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Circadian Cycles in Relation to Humans



By: Sophia Wang



On March 15, the Senate voted unanimously for the Sunshine Protection Act, a new law that would make daylight saving time permanent beginning on November 5, 2023. One of the biggest supporters of this new law is the retail industry. Stores believe that shoppers will spend more if it is light out later. The lawmakers regard the turning back of the clock as a morale killer.


Time is crucial. Even our physiological functions are controlled by biological clocks that complete one cycle every day. These cycles are called circadian rhythms after the Latin for “about” (circa) and “day” (dies).


In 1972, scientists discovered what controlled the cycle. The structure in an area of the brain’s hypothalamus (a region of the forebrain below the thalamus ) called the suprachiasmatic nucleus that coordinates with hormones and can be connected to increases and decreases in blood pressure. Over the years, researchers have found out that the human body has multiple clocks, including in most of our cells.


When most people think of circadian rhythms, they think of sleep cyclesl, but our body clocks also control our hunger, body temperature, our moods and our energy. Almost all of our cells have a group of genes that keep time internally. The clock genes cycle through their functions and then deactivate or activate other genes to go in daily patterns. This discovery surprised many because until then, it was believed that thirty percent at most of our genome was influenced by circadian rhythm. Another discovery found that 50 percent of our genes were controlled by the clock genes, either indirectly or directly.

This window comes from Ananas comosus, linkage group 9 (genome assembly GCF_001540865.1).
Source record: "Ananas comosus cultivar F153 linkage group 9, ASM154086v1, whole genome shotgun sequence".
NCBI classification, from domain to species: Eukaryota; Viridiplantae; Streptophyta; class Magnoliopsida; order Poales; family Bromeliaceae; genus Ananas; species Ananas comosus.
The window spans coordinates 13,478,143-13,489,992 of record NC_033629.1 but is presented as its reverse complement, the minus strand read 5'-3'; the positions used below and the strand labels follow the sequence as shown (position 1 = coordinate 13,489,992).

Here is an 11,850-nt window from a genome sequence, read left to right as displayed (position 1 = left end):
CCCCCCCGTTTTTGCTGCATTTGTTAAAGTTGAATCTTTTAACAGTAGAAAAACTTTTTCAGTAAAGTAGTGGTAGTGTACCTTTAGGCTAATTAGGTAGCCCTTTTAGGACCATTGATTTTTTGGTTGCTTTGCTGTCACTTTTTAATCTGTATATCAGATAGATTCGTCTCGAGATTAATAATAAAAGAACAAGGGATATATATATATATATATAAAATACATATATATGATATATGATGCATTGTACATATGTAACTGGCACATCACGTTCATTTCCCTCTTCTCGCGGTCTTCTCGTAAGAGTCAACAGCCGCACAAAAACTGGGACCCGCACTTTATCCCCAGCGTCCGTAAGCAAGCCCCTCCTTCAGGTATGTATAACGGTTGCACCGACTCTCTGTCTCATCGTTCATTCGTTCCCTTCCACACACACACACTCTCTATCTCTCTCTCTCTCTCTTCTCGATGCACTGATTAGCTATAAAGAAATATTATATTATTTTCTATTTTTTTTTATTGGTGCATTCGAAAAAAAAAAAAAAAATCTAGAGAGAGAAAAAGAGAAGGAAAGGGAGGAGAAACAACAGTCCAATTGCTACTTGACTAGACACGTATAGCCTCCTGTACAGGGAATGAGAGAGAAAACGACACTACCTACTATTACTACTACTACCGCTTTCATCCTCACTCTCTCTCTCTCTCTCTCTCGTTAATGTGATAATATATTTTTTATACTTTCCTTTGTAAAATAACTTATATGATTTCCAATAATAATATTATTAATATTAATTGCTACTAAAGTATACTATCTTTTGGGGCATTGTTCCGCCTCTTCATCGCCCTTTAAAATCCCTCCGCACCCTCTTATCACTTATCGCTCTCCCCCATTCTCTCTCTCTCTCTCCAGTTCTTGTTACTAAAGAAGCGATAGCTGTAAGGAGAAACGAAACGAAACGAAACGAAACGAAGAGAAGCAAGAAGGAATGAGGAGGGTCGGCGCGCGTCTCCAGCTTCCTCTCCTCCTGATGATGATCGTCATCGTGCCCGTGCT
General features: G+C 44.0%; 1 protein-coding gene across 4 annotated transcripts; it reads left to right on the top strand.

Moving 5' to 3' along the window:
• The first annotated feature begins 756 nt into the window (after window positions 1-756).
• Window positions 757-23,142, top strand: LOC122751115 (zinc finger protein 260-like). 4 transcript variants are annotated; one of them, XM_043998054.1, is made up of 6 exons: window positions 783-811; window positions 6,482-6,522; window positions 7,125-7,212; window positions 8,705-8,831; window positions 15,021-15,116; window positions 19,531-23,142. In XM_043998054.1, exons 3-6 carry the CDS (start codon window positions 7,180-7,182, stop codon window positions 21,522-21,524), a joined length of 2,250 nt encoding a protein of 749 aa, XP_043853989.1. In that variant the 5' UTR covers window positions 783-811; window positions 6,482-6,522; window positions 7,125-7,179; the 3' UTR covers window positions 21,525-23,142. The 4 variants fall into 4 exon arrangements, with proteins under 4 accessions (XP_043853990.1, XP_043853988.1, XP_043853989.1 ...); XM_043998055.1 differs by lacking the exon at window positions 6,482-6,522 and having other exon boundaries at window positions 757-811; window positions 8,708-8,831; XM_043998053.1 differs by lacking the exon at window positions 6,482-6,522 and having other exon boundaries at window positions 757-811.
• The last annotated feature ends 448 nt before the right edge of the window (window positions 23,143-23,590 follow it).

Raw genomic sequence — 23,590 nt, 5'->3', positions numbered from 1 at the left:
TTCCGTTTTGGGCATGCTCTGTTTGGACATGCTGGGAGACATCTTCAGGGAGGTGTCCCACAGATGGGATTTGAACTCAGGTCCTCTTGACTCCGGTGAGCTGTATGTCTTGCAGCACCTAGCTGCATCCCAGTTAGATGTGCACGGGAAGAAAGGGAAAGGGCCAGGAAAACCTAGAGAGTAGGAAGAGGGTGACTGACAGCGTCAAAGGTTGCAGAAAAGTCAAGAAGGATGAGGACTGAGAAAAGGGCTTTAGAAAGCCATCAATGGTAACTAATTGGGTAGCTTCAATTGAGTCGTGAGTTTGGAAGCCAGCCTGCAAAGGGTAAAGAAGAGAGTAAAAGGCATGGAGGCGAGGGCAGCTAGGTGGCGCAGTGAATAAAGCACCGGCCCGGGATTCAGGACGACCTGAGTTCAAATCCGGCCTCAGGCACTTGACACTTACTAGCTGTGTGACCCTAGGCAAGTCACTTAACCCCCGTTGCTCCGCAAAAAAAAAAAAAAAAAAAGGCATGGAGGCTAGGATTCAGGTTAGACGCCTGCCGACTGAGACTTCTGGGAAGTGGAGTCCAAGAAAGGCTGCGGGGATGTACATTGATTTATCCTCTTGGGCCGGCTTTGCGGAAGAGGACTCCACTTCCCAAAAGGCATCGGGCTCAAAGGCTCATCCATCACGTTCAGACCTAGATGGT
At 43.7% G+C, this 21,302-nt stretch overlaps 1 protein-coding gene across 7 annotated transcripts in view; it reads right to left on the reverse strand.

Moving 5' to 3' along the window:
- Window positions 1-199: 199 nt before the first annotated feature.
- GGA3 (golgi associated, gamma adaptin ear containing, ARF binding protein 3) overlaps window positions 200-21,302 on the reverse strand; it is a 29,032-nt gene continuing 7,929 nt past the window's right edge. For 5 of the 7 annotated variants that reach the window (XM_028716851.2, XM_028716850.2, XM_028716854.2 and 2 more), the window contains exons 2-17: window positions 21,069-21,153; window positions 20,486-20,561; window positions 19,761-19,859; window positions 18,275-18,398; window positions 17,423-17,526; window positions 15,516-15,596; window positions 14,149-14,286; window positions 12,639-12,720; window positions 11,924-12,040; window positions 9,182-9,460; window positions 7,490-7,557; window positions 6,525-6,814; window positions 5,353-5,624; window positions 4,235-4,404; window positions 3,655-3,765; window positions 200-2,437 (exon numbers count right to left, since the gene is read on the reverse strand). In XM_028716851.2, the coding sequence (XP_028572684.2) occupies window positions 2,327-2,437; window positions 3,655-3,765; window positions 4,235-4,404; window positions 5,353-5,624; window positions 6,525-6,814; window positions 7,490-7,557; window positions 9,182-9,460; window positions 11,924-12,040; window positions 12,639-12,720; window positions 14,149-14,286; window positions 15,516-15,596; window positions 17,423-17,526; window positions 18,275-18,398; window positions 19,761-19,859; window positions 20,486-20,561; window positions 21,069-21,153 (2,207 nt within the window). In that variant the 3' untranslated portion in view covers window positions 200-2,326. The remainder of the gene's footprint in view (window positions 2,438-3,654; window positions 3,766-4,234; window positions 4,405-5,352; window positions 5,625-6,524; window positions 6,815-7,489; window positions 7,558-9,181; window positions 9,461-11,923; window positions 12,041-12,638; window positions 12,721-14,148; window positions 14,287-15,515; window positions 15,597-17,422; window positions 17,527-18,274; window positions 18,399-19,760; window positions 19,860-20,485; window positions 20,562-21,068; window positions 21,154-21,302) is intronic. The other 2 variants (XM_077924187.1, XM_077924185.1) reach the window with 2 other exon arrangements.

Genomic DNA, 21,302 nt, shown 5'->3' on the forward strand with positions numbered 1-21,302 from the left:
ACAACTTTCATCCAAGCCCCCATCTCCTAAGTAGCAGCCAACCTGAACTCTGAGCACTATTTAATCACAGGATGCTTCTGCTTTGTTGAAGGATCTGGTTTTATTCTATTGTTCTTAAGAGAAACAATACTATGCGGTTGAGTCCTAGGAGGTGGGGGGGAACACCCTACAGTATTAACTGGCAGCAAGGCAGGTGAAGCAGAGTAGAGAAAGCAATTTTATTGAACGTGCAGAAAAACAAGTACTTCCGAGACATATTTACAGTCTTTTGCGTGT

“It was very hard to accept,” de la Iglesia, who is also the president of the Society for Research on Biological Rhythms, told me recently, recalling their conversation. “I love the idea, because I’m a circadian biologist. But it’s hard to believe.”



Link: https://s3.amazonaws.com/appforest_uf/f1657469608798x150269536688691700/The%20Quest%20by%20Circadian%20Medicine%20to%20Make%20the%20Most%20of%20Our%20Body%20Clocks%20-%20The%20New%20York%20Times.pdf

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